The Balance Between Good And Evil In William Golding's Lord Of The Flies

1021 Words 5 Pages
Shanaz Deen

The recurring doctrine of balance has been around since the beginning of civilization. There is a balance between day and night, yin and yang, and most importantly, good and evil. In William Golding’s Lord of the Flies, common opposing forces found in humanity are hidden and discussed under the literal plot. Golding uses diction and symbolism to demonstrate his ideas about the necessity for balance between good and evil, forces that are present in every aspect of society. Political, religious, philosophical, and universal features are discussed in the plot by using symbols to present contrasting ideas. Politics, like a democracy and dictatorship, are portrayed using two main characters, Ralph and Jack. Ralph constantly shows
…show more content…
Angelic and satanic images are portrayed through Simon and the Lord of the Flies. Innocently, Simon always sees the silver lining in a storm cloud. He suggests that the “beastie” is “only us,” (89) referring to an internal fear that aroused because of their troubling situation. Most of the time, Simon had better ideas than all of the others combined. However, his beliefs are suppressed because he had an innocent image instead of a powerful and assertive one. Using words like, “smiled,” (22) “shyly,” (25) “carefully,” (50) and “delightfully gay,” (55) Golding reveals Simon’s purity and modesty. Evil, the opposing side of innocence, is depicted by the Lord of the Flies. On a literal level, the Lord of the Flies is a pig’s head on a stick swarming with black flies, that was left as a tribute for the beast. Although Simon hallucinates the pig speaking to him, it symbolizes the devil and temptation. In the story, the Lord of the Flies overwhelms Simon to the point where he “lost consciousness,” (144). It is described using words like “pile of guts,” “white teeth,” “dim eyes,” and “ancient, inescapable recognition,” (138). It asks Simon, “Aren’t you afraid of me?” (143) and he responds by shaking his head. Simon knows the exactly what the Lord of the Flies is, and although he represents the true essence of innocence, he still becomes attracted to the immorality. Golding demonstrates the capacity for …show more content…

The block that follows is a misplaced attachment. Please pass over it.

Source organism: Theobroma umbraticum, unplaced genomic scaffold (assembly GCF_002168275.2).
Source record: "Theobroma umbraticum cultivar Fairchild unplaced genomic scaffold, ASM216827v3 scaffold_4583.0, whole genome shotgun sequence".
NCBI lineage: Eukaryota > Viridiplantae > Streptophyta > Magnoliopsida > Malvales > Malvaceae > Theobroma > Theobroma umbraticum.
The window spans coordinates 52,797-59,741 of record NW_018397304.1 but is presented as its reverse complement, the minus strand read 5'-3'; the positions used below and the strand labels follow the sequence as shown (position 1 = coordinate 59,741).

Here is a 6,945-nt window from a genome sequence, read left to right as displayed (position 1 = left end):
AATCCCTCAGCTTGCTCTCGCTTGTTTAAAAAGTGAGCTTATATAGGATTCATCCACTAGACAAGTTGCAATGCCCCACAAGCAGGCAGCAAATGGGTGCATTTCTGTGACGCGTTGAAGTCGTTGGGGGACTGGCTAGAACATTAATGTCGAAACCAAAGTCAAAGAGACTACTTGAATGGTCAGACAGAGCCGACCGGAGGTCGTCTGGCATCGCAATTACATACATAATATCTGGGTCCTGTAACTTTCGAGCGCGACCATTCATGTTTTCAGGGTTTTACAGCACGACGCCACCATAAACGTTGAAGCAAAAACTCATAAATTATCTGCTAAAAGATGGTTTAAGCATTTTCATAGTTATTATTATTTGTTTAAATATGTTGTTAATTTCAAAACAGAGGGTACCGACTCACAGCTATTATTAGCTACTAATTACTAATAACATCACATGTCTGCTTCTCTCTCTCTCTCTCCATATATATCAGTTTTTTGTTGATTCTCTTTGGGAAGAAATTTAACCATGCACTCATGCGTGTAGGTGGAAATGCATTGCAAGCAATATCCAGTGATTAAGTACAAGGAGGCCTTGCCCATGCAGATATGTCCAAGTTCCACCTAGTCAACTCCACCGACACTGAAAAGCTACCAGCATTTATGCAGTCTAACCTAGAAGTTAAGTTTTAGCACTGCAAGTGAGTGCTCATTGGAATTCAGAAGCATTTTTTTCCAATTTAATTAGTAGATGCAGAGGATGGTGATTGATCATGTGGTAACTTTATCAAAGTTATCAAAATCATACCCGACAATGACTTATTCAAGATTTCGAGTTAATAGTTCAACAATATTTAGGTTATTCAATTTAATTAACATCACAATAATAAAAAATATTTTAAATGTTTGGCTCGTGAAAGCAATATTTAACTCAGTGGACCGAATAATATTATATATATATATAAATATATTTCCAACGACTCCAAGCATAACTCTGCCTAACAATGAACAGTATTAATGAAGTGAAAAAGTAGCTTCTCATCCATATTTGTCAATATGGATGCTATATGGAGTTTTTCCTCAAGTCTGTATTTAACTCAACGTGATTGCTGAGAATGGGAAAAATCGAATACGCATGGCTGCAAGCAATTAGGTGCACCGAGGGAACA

The scar is introduced into the book using words like, “smashed,” “shaken,” “broken,” (7) “gash,” and “splintered,” (29). Overall, the scar possesses a negative connotation. On a superficial level, the plane that crash landed destroyed numerous trees, leaving a physical mark, and left behind the memory of the boys’ old lives. Universally, it displays the capability of destruction and disorder in all of mankind, especially human-driven things. Contradictory to destruction is order, represented by the conch shell. The conch is an ordinary object that the boys give blind obedience to. They respect the “white, magic shell,” (180) and “appear” (17) when it is sounded. The conch has an unquestionable authority on the island at the beginning, loses its control as entropy increases. Similarly, order loses its power when people defy the laws and listen to an autocratic voice that acts on instinct, like Jack. When the shell shatters into a “thousand white fragments,” and “ceased to exist,” (181) it represents how order is nearly impossible to restore after it has been

Related Documents